A Taste for Tradition
In this extract from the official Platinum Jubilee Pageant Commemorative Album, Tom Parker Bowles charts celebratory Royal dining across the centuries, from joyful Jubilee luncheons to lavish state banquets
By Tom Parker Bowles
February 13 2023
It is a kitchen like no other, a towering cathedral to classical cuisine, both workhouse and work of art. Just walking into that vast, cool Windsor Castle Great Kitchen takes the breath away with its soaring arched ceilings and fireplaces at each end, fireplaces big enough to roast a whole ox, the spits still very much intact. On the pristine white walls hangs an entire battalion of burnished copper stock pots, pans, jelly moulds and turbot kettles, some imprinted with VR beneath a crown, the insignia of Queen Victoria.
This magnificent kitchen has, for over 750 years, fed kings, queens, emperors and emirs alike, heroes and villains, prime ministers, presidents, and imperial potentates. The sizzling, clanking, hissing and spitting nerve centre of the oldest operating castle on earth is where great boar heads were simmered, capons roasted, stocks clarified, turbots poached, lobsters boiled, artichokes stuffed and sugar spun into the most wondrous of shapes.
"History is everywhere here," says Mark Flanagan, Royal Chef to Her Majesty Queen Elizabeth II. "It's so inspiring to work in such a beautiful place." He is calm and softly spoken, having trained under Albert Roux, Nico Ladenis and Raymond Blanc before joining the household in 2002. "It has to be one of the greatest kitchens in the world." Easily able to fit up to 30 chefs at one time, it is also conveniently close to St George's Hall, home to state banquets, and on Friday 18 May 2012, the Diamond Jubilee luncheon given by The Queen and the Duke of Edinburgh. The menu was short and simple, far removed from the glorious excess of previous jubilee feasts. A tartlet of poached egg with asparagus. Then noisettes of new season Windsor lamb, with carrots, broad beans and spring cabbage. Pudding was a strawberry and vanilla Charlotte. Fresh fruit and cheese finished things off. It was about the edible essence of summer and celebration of fine royal produce, too.
"We very much adhere to the seasons," says Flanagan. The royal estates offer a wonderful natural pantry, and the kitchens make full use of their abundant bounty. Pork, lamb and beef from Windsor; the same from Sandringham. Grouse and red deer, in season, comes from Balmoral, along with pheasant and partridge from Sandringham, and more pheasant from Windsor, too.
Nothing is ever wasted. "When I first came here," says Flanagan, "I had a very restaurant-type approach. Partridge season would end on 1 February." Here, though, they freeze it and use it throughout the year. Many of the vegetables come from an "amazing" kitchen garden at Balmoral. Windsor used to have fruit farms, and some trees still remain, meaning baskets full of apricots, peaches, nectarines, figs and quince. The estates make their own jams and have plenty of honey from the hives at Buckingham Palace. Milk and dairy come from the royal herd in Windsor, eggs from their own flocks, and there is even a cream cheese, made for Her Majesty's exclusive use.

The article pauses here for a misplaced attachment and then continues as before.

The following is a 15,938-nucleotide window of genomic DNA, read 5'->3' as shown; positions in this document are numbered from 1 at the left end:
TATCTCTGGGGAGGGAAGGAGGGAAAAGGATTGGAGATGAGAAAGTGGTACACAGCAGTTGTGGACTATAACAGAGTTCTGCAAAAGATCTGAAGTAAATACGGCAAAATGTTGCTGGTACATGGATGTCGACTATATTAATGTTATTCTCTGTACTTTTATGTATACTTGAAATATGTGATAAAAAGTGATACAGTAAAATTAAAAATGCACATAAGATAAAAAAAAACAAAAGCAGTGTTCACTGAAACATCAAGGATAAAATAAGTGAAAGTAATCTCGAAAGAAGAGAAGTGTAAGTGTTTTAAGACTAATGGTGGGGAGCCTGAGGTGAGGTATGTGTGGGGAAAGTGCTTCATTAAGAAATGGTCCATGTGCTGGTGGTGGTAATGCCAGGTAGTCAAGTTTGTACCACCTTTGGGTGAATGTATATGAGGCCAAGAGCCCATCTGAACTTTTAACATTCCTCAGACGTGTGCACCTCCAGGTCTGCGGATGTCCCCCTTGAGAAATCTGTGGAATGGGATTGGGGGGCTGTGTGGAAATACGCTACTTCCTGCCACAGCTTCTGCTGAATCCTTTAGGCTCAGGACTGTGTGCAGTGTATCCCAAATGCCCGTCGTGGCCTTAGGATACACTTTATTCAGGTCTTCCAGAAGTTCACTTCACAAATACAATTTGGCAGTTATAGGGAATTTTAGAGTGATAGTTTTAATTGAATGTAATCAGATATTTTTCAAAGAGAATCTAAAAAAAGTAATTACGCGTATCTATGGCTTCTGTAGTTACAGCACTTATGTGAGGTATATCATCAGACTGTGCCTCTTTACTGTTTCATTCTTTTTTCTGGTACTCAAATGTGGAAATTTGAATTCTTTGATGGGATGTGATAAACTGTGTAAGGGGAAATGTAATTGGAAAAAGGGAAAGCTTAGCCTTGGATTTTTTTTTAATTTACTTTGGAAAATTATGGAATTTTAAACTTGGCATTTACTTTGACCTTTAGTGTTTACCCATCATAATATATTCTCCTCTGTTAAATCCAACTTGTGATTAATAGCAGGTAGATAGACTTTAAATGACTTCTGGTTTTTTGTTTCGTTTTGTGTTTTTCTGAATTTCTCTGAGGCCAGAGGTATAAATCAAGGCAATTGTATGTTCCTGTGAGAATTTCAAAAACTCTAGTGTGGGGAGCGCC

State banquets, held at both Windsor and Buckingham Place, are a subtle form of souffle diplomacy- an event that mixes pageantry, pomp and circumstance with real diplomatic power. Politics may be left to the government, but few doubt the importance of these occasions.
"Her Majesty loves the menu in French," says Flanagan, "and if l get an accent wrong or mix up the masculine and feminine on the menus I send up for her approval, she'll let me know. Her Majesty misses nothing!" He smiles.
Flanagan will offer five different menus to The Queen, but it is not, he admits, "the time for experimentation." He will never serve food that is highly spiced and avoids bivalves, for reasons of safety. As ever, seasonality is everything. "Her Majesty will make the final decision, interject her own suggestions, or remember that so and so really liked that the last time they came. Her memory is incredible. All the menus have her hand on them."
So, how does he know about the individual likes and dislikes of the visiting dignitaries? Flanagan has his own culinary network. The White House Chef, for example. "For any state visit, we get a delegation in advance, who say, 'We need this, we need that.' Keeping up-to-date is nigh on impossible, which is why this chef network is so important."
The Queen always leads the procession in, and no one eats until Her Majesty starts; nor does anyone leave before she has left the room. These events are not so much dinners as theatrical extravaganzas, the long tables glittering with glass and silver, awash in a sea of flowers, the bottom end of the cutlery one thumb's length from the edge of the table, the distance between plates precisely measured. Everything must work like clockwork and timings are exact.
A traffic light system, red and green, hidden in the balustrades of the far balcony of the Buckingham Palace ballroom, is operated by the head steward and tells the footmen when to begin service. When the lights change, one course is taken away, the next brought in. At Windsor, where St George's Hall is close to the kitchen, once ready the finished dishes are transported out in hot trolleys. Most of the dishes are sent up in the small two-man lift. The rest goes up the stairs with the footmen, scurrying up and down in full livery, "like red-coated ants".